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Eminent domain is synonymous with emotions. When you are told that you have to give up your home without your consent it can be very troubling for many people. Your home is where you have built your life, made your memories, and lived your dream. With this much at stake, the legal process surrounding eminent domain can be fought for a very long time.

Like many legal proceedings, eminent domain is all about negotiation. This is different however, because the parties involved are typically the government and a citizen, not the usual two citizens in a normal court case. As such, because of the emotions and circumstances involved the home owner typically is in the better position for negotiation.

The first step in negotiation is to review the appraisal. Both parties ask questions about the accuracy of the appraise and whether it reflects the highest value the owner could get for the property. This step is crucial for the owner because it is here that they can ask for a higher price if they feel they are being undervalued.

Another question asked during this time is whether or not neighboring houses are going to be needed for the public use project. If this is the case the government typically would do a group settlement instead of allocating a value for each individual house. This is a highly controversial negotiation because it could mean that an individual might get a lower or higher settlement for their property instead of reflecting the actual amount. In this case the negotiation is more likely to fail. If this happens there are four main events that will occur.

First, a condemnation lawsuit will be filed. This means that you have now lost any ability to negotiate and will have to agree on whatever price the legal proceedings might agree on. Not many owners will choose to go past negotiations because they lose their upper hand.

Second, after presenting each side of the case a jury comes together to negotiate and agree on a settlement price. When this happens both the owner and the government have no control over what amount will need to be paid or what amount they will receive.

Typically, you would then receive your offer and would also receive the payout. However, if you still feel like the amount is unfair you can continue the legal proceedings with the third step in this process: Expert testimony.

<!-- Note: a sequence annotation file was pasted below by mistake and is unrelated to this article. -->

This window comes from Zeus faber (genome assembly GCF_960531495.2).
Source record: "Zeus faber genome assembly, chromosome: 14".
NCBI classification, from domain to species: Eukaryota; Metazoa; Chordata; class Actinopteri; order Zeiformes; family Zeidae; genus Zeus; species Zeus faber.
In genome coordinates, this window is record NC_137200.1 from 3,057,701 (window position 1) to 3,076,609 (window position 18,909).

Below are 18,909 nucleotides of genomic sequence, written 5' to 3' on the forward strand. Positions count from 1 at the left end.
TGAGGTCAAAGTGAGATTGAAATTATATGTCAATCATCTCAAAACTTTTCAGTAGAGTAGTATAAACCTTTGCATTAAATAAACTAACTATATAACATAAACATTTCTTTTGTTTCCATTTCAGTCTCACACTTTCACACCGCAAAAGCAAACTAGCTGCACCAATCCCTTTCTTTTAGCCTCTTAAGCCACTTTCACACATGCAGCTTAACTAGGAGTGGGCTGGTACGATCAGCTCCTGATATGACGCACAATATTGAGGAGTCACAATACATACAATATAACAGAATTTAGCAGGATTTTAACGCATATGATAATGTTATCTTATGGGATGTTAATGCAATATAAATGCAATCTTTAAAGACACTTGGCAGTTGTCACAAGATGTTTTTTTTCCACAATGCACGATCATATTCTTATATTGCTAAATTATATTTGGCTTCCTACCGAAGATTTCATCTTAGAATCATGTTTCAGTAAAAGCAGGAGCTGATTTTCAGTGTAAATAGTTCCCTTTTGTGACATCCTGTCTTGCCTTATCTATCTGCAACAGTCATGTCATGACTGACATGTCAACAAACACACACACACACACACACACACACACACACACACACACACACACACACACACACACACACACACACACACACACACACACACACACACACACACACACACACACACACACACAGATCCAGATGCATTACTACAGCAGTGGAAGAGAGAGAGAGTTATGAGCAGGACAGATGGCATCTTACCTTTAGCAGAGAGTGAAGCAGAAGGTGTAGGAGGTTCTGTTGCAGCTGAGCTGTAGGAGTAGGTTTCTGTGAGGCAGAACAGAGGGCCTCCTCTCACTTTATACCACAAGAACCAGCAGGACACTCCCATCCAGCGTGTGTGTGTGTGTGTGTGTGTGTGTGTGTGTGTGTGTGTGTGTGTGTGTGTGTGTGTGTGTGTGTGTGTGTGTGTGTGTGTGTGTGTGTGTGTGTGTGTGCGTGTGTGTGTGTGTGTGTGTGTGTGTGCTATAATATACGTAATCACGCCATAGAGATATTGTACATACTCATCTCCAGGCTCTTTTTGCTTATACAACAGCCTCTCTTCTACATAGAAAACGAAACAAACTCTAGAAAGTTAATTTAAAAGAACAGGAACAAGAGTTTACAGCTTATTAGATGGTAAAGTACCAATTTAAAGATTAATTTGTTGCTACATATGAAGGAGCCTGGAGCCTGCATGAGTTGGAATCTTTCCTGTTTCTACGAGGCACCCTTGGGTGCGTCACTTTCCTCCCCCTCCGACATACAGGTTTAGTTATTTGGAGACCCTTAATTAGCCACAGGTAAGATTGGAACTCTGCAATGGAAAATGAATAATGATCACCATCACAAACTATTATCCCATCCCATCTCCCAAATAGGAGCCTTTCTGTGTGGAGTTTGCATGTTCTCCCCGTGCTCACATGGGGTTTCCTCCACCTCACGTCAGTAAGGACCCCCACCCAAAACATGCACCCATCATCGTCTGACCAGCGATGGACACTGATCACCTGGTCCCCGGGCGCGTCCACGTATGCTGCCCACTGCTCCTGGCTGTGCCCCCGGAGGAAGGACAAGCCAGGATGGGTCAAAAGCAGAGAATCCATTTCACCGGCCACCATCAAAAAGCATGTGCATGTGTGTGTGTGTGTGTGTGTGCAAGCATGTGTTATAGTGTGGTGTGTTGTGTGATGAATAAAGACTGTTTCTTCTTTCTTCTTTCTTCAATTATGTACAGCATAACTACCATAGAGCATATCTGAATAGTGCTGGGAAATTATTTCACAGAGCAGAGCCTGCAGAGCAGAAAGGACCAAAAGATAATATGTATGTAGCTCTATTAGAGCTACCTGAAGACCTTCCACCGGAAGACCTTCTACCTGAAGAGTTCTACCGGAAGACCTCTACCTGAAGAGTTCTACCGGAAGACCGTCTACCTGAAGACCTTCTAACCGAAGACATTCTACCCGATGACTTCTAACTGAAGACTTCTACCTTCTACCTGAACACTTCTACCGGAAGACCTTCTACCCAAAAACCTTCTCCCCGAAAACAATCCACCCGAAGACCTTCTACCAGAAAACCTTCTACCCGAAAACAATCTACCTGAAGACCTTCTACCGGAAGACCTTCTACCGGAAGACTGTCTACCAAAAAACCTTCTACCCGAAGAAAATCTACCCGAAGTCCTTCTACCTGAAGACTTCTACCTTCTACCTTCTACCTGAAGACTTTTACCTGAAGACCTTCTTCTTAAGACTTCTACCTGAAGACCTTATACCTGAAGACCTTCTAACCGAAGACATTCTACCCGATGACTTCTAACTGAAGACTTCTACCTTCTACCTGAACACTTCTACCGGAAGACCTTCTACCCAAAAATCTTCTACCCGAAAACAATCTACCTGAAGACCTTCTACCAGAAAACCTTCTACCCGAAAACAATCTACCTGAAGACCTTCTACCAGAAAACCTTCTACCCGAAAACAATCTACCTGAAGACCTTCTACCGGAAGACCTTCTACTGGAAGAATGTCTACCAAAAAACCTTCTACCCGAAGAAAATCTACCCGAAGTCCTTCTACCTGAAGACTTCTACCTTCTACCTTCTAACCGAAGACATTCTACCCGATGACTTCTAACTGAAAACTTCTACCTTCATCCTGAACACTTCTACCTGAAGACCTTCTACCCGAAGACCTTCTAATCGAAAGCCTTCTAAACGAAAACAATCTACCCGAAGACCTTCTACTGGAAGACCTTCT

Expert testimony will allow you opportunities to contest the sale and potentially receive the amount you went to court for. The expert can range from appraisers, to psychologists, to contractors as long as they can be stipulated as an expert in their field and provided logical evidence to the trial.

If this fails, you have one last ditch effort: step four. Step four involves proving that the public use project in question overestimated the amount of land or capital it would need to achieve its purpose.

This is one of the strongest cases you can make in a trial. Since eminent domain is a very controversial issue, many “public use” cases are very broad and not specific. Also, many times when the government enacts eminent domain they sell the property to private developers instead of committing to direct public use projects.

If you can prove that they have no clear ambition to utilize your land in an effective way then you have made the case that you should be able to keep your land. Many times, you are the homeowner and will have the support of the jury because of the emotions and memories tied to our American ideal.

Eminent domain cases can be exhausting and complicated with the bureaucratic red tape that surrounds government trials. This is why it is necessary for you to hire legal counsel when taking on an eminent domain case. Many times your first assessment is free and lawyers are more than willing to help you and your case 24/7 through the time you spend with them.

If you feel like you have a significant case during your eminent domain proceedings, reach out and fight it. You are the only one who knows how much your home and memories can mean to you.

eminent domain infographic

eminent domain infographicSource